• Google is not case-sensitive for keywords, so uppercase or lowercase letters will each return the same results. Boolean operators are case-sensitive (AND, OR, NOT).
  • Google automatically uses "and" in the query, returning hits that include all of your keywords.
  • Google allows up to 10 words to be used in a search. Use your 10 words wisely.
  • Use distinct keywords unique to your query: a place name, a unique given name or surname, a year, etc.
  • Don't use common words or phrases such as: the, of, is, but (these waste your 10 words)
    For example, instead of The Genealogy of the Johnson Family in Iowa enter a simpler, more specific query with unique keywords such as:
    genealogy peter johnson iowa sweden

A Slightly More Advanced Search:

  • Place quotes around a set of words to keep them together as an exact phrase. In the example above I would use them if I want to be sure to get returns that include exactly the name "peter johnson"
  • Use + in front of a search term to insure it is included (although Google does default to assume this)
  • Use - in front of a search term to exclude a keyword or a phrase. In my example I could exclude possible hits returned that might include Norway:
    genealogy peter johnson iowa sweden -norway
  • Use OR in a phrase to include results, but not necessarily all of the words in your query. In my example I could use OR to look for variant spellings on the surname:
    genealogy "peter johnson" OR "peter johnsen" iowa sweden

I will post more Google Tips for Genealogy in the days to come . . . in the meantime visit my Googling for Grandma page for links.


Tuesday, August 7, 2007

Ancestry's Free Databases - More Than I Realized

I have a links category called Basics. I created it a while back for several reasons: to draw attention to the numerous freely accessible resources available to everyone through Ancestry, and to point out how to subscribe and unsubscribe from their services (after hearing from people who stated they couldn't figure out how to do so).

In reviewing some of the many databases at Ancestry I noticed that they have highlighted several of them with a "FREE" tag next to the title. So, tonight I added a new section to my page for "Free Databases" and I started adding links. I have to say I'm really surprised how many there are. I just barely scratched the surface tonight, browsing through the first 900 out of 24,778. I didn't realize the number was so big. I have 29 new links to free databases already. Obviously I have more work ahead of me. In the meantime these links should keep you busy!

Sunday, August 5, 2007

Follow the Bouncing E-mail

This is one of the things that really drives me crazy: bounced e-mail because of bad addresses, filters, or blocking services.

On average I receive about 200 e-mails a day. My ISP filters spam and viruses. My e-mail software (Eudora) then filters spam and junk one more time. Each day I go through both my ISP and my local junk boxes just to be sure that they didn't mistakenly identify something as spam. Periodically I find one that shouldn't be there. Following the junk filters my e-mail software then filters and sorts specific types of messages such as new link requests, broken link reports, blog posts, etc. Once all that is done my daily e-mail is whittled down to the daily odds and ends.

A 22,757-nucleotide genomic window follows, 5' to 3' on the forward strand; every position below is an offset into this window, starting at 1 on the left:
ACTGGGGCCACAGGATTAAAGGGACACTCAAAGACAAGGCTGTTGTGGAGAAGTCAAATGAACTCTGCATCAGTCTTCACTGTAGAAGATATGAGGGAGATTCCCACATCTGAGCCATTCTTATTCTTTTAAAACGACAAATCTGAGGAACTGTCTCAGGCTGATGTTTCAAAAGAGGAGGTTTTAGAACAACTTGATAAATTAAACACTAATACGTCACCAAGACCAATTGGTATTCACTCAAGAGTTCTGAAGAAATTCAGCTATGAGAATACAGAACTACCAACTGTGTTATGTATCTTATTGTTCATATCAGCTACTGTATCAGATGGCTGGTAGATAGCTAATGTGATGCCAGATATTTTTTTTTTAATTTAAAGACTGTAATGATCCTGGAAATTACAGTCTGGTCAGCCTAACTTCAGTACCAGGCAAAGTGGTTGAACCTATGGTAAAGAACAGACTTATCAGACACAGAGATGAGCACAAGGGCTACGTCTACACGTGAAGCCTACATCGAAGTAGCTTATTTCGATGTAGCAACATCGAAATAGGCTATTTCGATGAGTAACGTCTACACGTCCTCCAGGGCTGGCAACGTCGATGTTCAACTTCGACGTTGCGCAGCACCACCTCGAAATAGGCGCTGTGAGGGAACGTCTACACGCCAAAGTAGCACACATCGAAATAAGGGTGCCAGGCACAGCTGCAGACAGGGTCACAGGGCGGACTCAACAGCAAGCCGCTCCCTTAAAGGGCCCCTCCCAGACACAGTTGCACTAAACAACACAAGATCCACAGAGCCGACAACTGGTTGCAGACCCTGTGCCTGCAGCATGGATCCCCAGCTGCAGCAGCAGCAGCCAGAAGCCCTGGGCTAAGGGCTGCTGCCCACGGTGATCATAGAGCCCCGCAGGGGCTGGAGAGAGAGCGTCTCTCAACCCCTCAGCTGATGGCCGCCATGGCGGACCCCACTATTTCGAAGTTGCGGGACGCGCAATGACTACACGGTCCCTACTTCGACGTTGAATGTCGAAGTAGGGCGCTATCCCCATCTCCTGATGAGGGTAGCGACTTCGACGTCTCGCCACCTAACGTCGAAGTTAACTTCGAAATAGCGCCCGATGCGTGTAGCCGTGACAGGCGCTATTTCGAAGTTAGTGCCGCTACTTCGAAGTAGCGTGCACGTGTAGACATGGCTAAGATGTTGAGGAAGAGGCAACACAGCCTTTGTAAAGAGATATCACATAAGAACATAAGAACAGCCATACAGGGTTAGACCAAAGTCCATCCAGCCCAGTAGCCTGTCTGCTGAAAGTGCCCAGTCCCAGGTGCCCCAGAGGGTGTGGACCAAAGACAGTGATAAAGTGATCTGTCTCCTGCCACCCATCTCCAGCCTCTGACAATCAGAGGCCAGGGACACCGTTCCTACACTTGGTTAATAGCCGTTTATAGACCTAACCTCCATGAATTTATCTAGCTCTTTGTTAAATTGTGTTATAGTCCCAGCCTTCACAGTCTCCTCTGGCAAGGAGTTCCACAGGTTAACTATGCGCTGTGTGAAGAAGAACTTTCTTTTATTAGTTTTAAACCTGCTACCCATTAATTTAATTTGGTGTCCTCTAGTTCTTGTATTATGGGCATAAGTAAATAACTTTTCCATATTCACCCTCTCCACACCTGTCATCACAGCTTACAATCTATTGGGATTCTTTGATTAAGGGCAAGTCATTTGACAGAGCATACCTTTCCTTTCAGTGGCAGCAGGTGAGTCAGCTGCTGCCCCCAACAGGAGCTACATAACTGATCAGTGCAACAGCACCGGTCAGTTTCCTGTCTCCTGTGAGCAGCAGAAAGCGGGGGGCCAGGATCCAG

On my web site I clearly state that because of the huge load of e-mail and work on the site each day I don't have time to answer personal research questions. But that doesn't stop people. I get e-mail from them asking for help, advice, etc. Now, that makes me a bit irritable, but what is worse is when I actually reply to those types of people/messages only to have my e-mail bounced back at me with "no such address" "doesn't like recipient" or "not accepting e-mail from this sender" messages. Aaargh!! First, they ignore the fact that I say I can't help them, then they make it impossible to reply to them at all. That makes no sense! And their messages are usually full of "help me!" and "I'm desperate" and other such urgentness. I also get new link requests submitted with bad e-mail addresses, which means I can't contact them if I need further information and I can't send them my usual replies.

Hey folks, if you are going to e-mail someone with a genealogical query, first be sure you do a few things to make the correspondence successful.
  1. Add that person's e-mail address to your non-spam/junk filters.
  2. Add that person's e-mail address to your "It's OK, I like this person" list or whatever it might be called in your e-mail options.
  3. Check and double-check your own e-mail address as you supply it to them for a reply. If you can't correctly spell your own e-mail address you've got problems.
  4. Don't make the receiver go through one of the spam-blocking services by making them reply to an automated message first in order to be added to your list of acceptable addresses.

I've become pretty darned grumpy about that last one. When someone writes to me, I reply. When I get back the automated "please reply to message so that you can be added to my list of acceptable e-mail addresses" message I put my foot down. I don't reply. I delete. It really makes me grumpy because they wrote to me first.

Because e-mail is so easy to send it has also become easy to use to intrude on others without thinking first. Please be sure you use your e-mail wisely and think about the person at the receiving end. Especially if you hope to have a successful correspondence with them in the future.

Saturday, August 4, 2007

Cyndi's List Genealogy Bookstore

I created a new storefront on tonight:
Cyndi's List Genealogy Bookstore
It is a categorized list of genealogy research books that looks a lot like my bookshelf at home.

Friday, August 3, 2007

Family Tree Magazine 101 Best Web Sites!

I'm honored to have received this today from Family Tree Magazine:

"Cyndi’s List
This classic collection of links continues to grow—with 264,800 links in 180-plus categories at last count—and remains our favorite stop to find family history sites."

Thank you David Frixel & Family Tree Magazine!

Thursday, August 2, 2007

New category: Podcasts

I just put a new category online:
Podcasts for Genealogy
It is small, but gives you a few ideas of what some people are thinking to do with them.